Why should you look into Music NFTs?

Copyright issues, building fanbases, exploitation, no royalties. These are some of the challenges that musicians all over the world face when it comes to the production and distribution of their music. Music NFTs have great potential to solve these problems for good.

As we’ve earlier said, NFTs are unique digital assets. Once an NFT is created, it cannot be altered or duplicated. Hence, unlike Mp3s that you download on your mobile and share without the artists knowing, music NFTs can be bought and sold but the original owner still knows and earns royalties for every secondary market sale. This solves the copyright issue facing musicians, especially in Nigeria.

You know, when you buy tracks on iTunes or subscribe to Spotify, you only have the right to listen to those tracks on the platform. You don’t own those songs. Contrarily, music NFTs let anyone listen to the track and at the same time own them through an NFT. 

If you think about it, it sounds funny. Why would anyone buy something they can already listen to? Well, it’s simple. People value things that are unique, exclusive and original. It’s like buying stuff from Icebox or buying a limited edition Nike. There’s nothing exactly special. You just like to own something most people don’t. Also, buying music NFT) shows a great relationship with an artist— bragging rights for any fan. Also, it’s an investment in an artist that you believe will blow. As the value of such NFT increases, there’s a chance of a higher return on investment. 

Data from 2019 and 2020 shows that 90% of streams go to the top 1% of artists. This means most musicians struggle to find an audience. More frustrating is that those who find the audience get only a little fraction of the royalty from their streams— labels and agents don collect finish. With NFTs, musicians can monetize their fan base in brand new ways and cut out a whole lot of the industry’s middlemen. You can easily track your art, receive money from resales, and sell directly to the market.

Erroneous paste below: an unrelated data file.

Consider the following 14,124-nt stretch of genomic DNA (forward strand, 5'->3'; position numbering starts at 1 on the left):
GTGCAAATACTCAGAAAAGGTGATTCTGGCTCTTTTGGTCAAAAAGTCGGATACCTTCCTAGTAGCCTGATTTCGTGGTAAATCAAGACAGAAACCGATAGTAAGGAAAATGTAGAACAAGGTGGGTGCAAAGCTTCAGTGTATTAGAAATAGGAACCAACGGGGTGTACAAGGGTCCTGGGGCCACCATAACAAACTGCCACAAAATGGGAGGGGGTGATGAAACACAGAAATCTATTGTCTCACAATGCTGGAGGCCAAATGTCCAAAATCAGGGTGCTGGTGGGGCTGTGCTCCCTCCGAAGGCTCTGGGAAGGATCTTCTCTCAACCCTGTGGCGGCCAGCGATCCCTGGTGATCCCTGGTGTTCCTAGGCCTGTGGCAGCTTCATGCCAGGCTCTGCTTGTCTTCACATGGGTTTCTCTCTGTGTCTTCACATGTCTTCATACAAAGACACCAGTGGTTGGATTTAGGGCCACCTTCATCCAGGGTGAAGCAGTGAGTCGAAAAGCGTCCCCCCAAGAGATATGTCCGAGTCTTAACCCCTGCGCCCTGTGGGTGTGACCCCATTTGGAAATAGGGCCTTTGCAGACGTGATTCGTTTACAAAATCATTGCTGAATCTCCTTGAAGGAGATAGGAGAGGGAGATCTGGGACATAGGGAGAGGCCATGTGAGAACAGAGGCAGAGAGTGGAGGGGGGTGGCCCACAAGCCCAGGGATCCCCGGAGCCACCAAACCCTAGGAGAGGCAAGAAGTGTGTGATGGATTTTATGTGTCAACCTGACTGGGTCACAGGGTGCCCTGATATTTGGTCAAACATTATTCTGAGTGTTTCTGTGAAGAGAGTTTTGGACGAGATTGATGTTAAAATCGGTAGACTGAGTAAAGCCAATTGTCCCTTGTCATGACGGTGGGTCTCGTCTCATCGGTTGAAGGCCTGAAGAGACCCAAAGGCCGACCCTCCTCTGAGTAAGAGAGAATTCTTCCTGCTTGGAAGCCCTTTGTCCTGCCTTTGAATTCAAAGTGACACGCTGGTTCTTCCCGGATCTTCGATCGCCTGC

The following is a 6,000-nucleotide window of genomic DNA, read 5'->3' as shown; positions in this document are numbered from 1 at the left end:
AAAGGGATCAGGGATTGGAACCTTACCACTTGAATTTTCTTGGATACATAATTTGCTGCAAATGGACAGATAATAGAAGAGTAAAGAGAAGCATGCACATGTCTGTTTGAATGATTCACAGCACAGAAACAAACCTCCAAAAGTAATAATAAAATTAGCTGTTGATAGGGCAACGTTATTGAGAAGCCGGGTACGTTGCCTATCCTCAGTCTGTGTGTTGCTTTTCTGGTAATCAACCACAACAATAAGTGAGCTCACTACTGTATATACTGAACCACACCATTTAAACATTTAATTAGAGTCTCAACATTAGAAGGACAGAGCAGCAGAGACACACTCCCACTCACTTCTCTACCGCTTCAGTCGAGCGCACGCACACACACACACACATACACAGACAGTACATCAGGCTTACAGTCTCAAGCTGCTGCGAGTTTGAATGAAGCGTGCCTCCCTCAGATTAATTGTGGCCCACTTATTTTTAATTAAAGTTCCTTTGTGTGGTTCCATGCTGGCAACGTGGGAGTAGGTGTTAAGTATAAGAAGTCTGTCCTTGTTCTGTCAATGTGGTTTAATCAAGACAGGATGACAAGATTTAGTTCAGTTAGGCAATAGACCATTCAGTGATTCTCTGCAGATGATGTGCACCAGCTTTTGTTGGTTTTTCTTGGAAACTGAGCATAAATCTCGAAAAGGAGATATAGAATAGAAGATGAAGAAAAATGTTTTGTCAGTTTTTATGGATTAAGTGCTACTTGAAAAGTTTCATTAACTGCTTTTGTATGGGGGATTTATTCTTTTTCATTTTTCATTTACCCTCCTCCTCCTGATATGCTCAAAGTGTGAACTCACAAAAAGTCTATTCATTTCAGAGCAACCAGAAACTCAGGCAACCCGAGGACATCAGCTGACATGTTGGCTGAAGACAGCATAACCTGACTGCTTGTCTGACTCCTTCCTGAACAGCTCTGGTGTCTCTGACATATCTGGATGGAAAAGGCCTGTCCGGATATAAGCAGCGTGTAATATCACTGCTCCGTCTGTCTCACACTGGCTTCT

So how can you create an NFT?

Check out 7 Simple Steps to Setting Up Music NFTs


Advantages of Music NFTs:

  • New Revenue Source: music NFTs offer a potential new stream of income for artists, especially indie artists, and it allows the fans to directly support the musicians they love.


  • Protection of Copyright: With music NFTs, musicians can be rest assured that their projects cannot be pirated. Also, artists can successfully and in a more secure process, transfer ownership of intellectual property like songs within seconds.


  • Protection from scams and hidden fees: for a long time, indie artists have faced the problems of hidden fees, middleman charges, inefficiency and counterfeits. NFTs make scamming almost impossible, allowing for more transparent transfers of funds and ownership of products and verification within seconds.


Disadvantages of Music NFTs:

  • Expensive: NFTs can be expensive to mint or sell, especially for emerging artists. This is because the market thrives on hype and popularity. However, when you understand the NFT marketplace and build the right fanbase, you’ll be able to succeed with music NFTs.
  • Scarcity: NFTs create a problem of scarcity that may exclude many of your fans due to the high prices of tokens such as tickets. Especially in countries where the economy is growing like Nigeria.  Therefore, you’ll have to devise ways to make all your fans feel inclusive. This may include creating non-digital versions of those products after initial sale. 


In Conclusion…

Yes, NFT is still very new and there is lots of skepticism surrounding it in this part of the world. However, innovation doesn’t come without skepticism. Just look at cryptocurrency. Many regretted that they didn’t invest when it started. So, you’ll agree with us that the future holds well for music NFTs. As the technology continues to grow there are lots of life-changing potentials that come with it. Our advice to you is to become one of the early adopters of NFTs before it’s too late.

Goodluck, champ.